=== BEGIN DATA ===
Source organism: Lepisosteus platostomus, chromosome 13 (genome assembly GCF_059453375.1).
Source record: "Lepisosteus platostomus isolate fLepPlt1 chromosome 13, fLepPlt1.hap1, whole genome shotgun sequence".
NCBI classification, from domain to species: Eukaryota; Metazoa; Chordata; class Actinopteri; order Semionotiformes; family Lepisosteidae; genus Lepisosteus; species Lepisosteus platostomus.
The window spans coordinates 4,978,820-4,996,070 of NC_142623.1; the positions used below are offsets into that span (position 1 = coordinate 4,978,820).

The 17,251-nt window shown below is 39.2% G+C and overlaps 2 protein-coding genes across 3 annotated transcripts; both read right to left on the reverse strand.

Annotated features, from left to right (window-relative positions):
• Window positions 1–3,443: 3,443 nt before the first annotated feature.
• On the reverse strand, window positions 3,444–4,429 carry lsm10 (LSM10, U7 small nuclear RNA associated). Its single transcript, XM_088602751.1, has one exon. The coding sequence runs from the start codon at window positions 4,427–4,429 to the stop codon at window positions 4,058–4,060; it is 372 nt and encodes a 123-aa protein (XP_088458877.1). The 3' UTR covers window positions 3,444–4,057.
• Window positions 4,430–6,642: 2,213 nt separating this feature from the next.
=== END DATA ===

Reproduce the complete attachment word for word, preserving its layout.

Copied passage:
Source organism: Lepisosteus platostomus, chromosome 13 (genome assembly GCF_059453375.1).
Source record: "Lepisosteus platostomus isolate fLepPlt1 chromosome 13, fLepPlt1.hap1, whole genome shotgun sequence".
NCBI classification, from domain to species: Eukaryota; Metazoa; Chordata; class Actinopteri; order Semionotiformes; family Lepisosteidae; genus Lepisosteus; species Lepisosteus platostomus.
The window spans coordinates 4,978,820-4,996,070 of NC_142623.1; the positions used below are offsets into that span (position 1 = coordinate 4,978,820).

The 17,251-nt window shown below is 39.2% G+C and overlaps 2 protein-coding genes across 3 annotated transcripts; both read right to left on the reverse strand.

Annotated features, from left to right (window-relative positions):
• Window positions 1–3,443: 3,443 nt before the first annotated feature.
• On the reverse strand, window positions 3,444–4,429 carry lsm10 (LSM10, U7 small nuclear RNA associated). Its single transcript, XM_088602751.1, has one exon. The coding sequence runs from the start codon at window positions 4,427–4,429 to the stop codon at window positions 4,058–4,060; it is 372 nt and encodes a 123-aa protein (XP_088458877.1). The 3' UTR covers window positions 3,444–4,057.
• Window positions 4,430–6,642: 2,213 nt separating this feature from the next.